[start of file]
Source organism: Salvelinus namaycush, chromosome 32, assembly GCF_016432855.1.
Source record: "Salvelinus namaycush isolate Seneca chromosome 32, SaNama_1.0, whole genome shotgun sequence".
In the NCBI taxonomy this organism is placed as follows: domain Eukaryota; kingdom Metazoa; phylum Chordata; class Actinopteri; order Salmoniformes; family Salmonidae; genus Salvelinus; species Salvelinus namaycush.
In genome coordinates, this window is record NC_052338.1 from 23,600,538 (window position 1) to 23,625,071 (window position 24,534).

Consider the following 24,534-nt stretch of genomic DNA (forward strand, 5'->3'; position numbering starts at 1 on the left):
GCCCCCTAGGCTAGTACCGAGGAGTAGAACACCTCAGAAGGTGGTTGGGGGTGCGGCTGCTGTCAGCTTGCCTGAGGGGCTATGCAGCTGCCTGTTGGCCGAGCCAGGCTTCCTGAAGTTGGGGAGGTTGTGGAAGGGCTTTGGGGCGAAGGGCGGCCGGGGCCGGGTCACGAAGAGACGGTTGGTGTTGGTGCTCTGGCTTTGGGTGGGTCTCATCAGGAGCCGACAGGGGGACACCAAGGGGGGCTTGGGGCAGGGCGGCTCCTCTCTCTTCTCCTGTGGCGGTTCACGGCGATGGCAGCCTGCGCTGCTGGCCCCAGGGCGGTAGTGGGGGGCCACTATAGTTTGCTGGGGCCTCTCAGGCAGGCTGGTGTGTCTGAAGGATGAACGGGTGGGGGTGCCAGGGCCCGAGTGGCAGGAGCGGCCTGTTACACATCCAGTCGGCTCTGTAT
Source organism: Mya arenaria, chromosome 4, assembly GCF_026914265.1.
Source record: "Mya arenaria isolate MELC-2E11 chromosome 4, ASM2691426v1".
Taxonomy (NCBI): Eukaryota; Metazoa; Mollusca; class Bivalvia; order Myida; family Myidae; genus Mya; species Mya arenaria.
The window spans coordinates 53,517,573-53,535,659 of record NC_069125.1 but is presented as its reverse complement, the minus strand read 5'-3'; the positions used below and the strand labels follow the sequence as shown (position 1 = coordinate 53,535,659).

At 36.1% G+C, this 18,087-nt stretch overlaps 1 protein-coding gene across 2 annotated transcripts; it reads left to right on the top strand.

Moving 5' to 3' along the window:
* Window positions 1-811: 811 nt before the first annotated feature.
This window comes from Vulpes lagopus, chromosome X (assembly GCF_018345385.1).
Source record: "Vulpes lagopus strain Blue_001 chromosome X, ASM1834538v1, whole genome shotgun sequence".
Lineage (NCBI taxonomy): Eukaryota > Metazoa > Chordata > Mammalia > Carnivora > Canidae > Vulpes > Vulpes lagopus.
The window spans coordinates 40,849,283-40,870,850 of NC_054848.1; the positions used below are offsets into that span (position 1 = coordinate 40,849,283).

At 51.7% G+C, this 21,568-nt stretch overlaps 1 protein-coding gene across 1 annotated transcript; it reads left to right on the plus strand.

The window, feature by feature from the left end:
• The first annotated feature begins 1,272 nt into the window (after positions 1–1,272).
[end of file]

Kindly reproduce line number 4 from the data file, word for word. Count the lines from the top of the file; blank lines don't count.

In genome coordinates, this window is record NC_052338.1 from 23,600,538 (window position 1) to 23,625,071 (window position 24,534).